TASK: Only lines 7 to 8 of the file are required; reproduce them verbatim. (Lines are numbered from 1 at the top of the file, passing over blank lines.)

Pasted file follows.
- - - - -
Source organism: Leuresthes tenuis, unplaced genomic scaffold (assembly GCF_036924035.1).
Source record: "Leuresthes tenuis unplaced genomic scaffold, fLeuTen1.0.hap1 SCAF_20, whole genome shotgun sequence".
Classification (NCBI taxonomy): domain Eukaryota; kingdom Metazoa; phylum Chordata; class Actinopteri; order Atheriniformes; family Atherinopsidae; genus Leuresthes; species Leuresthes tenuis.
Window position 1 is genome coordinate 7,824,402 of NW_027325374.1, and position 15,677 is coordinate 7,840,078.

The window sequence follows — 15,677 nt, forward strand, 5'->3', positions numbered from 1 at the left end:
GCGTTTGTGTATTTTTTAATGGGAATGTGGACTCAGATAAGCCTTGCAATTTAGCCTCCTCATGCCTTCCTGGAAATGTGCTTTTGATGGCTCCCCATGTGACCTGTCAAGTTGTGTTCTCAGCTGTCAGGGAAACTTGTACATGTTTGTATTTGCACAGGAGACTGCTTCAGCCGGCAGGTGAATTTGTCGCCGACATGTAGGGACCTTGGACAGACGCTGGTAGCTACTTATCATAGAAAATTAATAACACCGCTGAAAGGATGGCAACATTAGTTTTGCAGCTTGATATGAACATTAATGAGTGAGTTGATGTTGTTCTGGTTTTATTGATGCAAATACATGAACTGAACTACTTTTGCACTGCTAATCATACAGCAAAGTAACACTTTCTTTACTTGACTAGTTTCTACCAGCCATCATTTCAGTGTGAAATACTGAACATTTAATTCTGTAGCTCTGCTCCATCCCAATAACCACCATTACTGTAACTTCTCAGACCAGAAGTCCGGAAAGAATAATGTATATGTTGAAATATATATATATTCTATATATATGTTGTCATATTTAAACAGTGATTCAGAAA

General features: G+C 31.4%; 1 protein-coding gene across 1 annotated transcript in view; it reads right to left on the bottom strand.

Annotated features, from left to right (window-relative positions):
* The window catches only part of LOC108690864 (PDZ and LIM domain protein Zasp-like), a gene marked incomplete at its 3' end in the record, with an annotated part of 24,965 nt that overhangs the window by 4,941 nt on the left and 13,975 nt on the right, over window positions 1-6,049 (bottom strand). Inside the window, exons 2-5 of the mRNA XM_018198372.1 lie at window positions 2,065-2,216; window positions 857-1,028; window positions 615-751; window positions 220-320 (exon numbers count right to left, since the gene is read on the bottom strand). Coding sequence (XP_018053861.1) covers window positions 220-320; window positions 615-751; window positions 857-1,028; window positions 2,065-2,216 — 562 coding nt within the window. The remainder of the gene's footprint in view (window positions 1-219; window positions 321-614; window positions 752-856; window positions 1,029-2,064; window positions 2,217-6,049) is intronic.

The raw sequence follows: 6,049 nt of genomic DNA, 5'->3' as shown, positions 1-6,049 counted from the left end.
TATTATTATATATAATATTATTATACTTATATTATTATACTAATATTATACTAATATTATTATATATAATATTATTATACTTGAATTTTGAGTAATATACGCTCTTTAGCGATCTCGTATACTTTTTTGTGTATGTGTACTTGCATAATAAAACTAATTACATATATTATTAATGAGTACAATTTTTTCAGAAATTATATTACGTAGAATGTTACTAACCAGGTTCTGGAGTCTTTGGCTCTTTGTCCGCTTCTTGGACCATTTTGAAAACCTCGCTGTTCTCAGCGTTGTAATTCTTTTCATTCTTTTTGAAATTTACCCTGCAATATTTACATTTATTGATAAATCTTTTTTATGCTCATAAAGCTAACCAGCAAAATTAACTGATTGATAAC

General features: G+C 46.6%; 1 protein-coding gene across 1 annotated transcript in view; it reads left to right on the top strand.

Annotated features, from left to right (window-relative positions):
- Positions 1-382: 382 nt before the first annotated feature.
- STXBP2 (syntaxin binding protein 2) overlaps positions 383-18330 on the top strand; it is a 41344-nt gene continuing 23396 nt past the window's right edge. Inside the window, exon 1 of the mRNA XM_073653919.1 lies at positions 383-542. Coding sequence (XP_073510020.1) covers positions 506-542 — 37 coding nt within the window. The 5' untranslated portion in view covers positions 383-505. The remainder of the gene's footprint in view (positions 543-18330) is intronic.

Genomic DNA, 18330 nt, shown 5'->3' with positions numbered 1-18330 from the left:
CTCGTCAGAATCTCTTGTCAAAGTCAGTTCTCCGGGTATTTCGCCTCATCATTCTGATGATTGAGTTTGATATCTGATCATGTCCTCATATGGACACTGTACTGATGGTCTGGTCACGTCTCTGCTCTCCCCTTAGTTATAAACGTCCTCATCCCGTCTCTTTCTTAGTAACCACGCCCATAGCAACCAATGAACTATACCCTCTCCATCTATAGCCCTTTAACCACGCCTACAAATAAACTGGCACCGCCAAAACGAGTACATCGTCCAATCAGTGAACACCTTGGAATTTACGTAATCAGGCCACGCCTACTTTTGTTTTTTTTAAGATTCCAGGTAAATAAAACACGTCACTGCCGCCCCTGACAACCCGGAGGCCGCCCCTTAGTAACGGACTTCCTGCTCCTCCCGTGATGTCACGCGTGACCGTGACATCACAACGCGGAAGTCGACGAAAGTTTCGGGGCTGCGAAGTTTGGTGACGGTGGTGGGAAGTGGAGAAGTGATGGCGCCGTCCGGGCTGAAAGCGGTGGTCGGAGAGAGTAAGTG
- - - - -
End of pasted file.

General features: G+C 31.4%; 1 protein-coding gene across 1 annotated transcript in view; it reads right to left on the bottom strand.

Annotated features, from left to right (window-relative positions):